Harmful help hurts blacks

Here's a Yahoo News article about a black man, Jason Riley, who understands the plight of his people.

The most important thing Riley says in this article's associated ABC video clip is, "We need to talk about this (i.e., about blacks often being the victims of their own subculture)."  It's the most important thing Riley says because the race industry actively seeks to prevent us from talking about it.  If we do, ipso facto we're racists.  When all else fails, you know, shut down discourse.

The video clip's particularly interesting because Riley's white interviewer (ABC's Susan Saulny, a graduate of the London School of Economics and Political Science as well as Yale University and a former New York Times correspondent as well as Washington Post staff writer) seems manifestly (albeit gracefully) resisting everything Riley's saying.  

Perhaps that's because Saulny (like many white elites) has been imbued with the race industry's self-serving doctrine that white bigotry, white prejudice, and white racial animus are the exclusive genesis of the black underclass (well, then there's capitalism too).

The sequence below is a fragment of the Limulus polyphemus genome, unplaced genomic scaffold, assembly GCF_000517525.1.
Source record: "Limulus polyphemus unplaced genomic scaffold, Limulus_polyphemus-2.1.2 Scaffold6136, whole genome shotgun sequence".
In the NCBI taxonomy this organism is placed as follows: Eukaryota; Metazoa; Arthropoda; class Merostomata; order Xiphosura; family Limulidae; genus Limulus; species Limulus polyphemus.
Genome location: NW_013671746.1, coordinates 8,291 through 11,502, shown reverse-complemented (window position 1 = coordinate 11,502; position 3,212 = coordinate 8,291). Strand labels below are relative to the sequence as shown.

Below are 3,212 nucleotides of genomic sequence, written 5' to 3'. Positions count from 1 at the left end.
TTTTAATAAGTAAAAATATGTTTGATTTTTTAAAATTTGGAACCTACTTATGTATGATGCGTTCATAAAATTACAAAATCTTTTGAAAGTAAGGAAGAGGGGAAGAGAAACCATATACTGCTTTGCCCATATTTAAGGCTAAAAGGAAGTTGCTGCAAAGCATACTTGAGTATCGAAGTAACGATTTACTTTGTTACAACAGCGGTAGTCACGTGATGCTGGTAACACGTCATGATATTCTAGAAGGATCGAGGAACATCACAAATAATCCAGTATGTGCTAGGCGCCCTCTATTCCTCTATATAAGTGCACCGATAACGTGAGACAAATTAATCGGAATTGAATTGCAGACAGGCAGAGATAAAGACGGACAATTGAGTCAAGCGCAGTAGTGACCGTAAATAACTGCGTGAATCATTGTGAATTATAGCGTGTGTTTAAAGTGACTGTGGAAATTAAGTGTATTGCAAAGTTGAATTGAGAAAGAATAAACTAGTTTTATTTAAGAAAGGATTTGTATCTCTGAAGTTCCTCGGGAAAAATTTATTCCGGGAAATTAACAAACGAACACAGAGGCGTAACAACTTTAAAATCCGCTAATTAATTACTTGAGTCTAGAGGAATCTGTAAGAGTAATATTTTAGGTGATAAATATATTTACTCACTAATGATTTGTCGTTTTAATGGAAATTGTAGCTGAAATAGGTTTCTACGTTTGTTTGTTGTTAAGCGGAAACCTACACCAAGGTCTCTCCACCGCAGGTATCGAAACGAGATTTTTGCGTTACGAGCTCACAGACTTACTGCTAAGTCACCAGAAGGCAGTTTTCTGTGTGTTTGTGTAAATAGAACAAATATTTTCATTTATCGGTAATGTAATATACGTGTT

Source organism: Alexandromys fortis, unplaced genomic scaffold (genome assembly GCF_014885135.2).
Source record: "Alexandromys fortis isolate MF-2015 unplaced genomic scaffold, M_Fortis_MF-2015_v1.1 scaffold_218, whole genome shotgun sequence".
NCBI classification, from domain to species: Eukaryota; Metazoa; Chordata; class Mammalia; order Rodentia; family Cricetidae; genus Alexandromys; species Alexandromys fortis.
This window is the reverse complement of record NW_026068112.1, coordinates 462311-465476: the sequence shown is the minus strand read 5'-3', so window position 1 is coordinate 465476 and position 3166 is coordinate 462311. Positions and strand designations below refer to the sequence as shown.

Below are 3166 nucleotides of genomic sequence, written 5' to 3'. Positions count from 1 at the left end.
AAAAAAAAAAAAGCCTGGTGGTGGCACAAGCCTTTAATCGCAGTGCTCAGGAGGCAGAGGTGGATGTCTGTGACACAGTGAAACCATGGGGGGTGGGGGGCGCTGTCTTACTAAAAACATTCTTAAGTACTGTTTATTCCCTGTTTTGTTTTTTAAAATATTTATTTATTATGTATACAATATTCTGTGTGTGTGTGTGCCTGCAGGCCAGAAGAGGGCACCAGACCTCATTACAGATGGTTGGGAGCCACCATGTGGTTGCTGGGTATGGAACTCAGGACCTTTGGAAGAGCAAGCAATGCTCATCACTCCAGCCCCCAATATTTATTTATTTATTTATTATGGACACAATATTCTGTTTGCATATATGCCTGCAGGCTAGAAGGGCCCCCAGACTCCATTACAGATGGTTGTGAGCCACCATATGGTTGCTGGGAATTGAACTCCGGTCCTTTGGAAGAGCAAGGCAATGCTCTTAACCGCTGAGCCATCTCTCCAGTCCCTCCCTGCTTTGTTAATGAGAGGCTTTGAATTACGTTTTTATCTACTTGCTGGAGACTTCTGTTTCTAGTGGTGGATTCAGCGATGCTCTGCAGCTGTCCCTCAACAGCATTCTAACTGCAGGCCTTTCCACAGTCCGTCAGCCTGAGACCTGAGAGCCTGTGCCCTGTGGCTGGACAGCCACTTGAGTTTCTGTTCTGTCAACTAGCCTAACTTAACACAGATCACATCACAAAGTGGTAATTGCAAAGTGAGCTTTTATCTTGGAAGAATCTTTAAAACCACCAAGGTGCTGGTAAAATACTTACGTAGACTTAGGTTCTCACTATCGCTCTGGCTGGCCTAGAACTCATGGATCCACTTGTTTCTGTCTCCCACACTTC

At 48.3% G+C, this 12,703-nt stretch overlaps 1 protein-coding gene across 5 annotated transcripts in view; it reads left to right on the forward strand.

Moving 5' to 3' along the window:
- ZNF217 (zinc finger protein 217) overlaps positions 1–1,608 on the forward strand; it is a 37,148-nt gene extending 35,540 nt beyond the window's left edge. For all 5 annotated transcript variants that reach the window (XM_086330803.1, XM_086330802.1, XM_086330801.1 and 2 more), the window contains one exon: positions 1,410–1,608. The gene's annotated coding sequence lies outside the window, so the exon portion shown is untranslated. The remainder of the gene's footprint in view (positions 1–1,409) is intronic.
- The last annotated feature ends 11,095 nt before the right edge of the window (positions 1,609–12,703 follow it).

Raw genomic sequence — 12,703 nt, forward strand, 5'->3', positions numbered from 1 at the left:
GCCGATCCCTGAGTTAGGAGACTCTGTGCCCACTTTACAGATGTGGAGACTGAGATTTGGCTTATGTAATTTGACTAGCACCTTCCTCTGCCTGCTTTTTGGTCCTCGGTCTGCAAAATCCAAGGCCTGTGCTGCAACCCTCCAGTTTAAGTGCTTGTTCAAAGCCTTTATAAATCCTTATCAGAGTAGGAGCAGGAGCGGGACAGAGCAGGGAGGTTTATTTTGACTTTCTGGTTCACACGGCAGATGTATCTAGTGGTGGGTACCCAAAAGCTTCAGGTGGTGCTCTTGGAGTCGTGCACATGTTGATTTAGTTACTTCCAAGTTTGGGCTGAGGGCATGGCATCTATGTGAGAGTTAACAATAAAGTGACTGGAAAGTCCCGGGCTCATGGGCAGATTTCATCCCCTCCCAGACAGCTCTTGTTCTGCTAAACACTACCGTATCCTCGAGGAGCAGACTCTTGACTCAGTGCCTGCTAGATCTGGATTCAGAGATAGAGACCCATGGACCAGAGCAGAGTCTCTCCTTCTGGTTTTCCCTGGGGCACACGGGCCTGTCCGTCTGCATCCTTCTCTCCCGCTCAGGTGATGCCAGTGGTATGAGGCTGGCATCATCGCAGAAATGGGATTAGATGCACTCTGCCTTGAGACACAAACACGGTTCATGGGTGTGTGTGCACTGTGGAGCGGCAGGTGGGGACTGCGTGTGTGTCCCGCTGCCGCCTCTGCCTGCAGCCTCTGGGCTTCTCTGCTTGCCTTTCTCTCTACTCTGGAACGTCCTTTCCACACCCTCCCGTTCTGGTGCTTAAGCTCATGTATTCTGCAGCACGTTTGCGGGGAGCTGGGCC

The more likely genesis, as Riley advocates, is a black subculture supported by a race industry whose political and economic objectives require maintaining a black underclass as the captive recipient of white liberal patronage.  And at an annual maintenance cost of something like $600 billion in underclass consumption of social services and subsidies (to say nothing about the value of the underclass production itself actually foregone in the process).  That goes, of course, for the white underclass as well as it does for the relatively more prominent black one.

As Oliver Hazard Perry once said, "We have met the enemy and they are ours."

An entitlement mentality which neither demands nor expects any social value from its clients (indeed, actually resists it at great cost to the rest of society) is, in fact, a primary depreciative agent of all social value.  

But that mentality does enrich race hustlers, employ race bureaucrats, embellish race academics, empower race media, enlarge race criminal justice, and (above all else) buy votes for career politicians of every stripe everywhere.

The real human cost in wasted lives is, however, as socially outrageous as it is insufferable.

We're being had.

Riley has it right.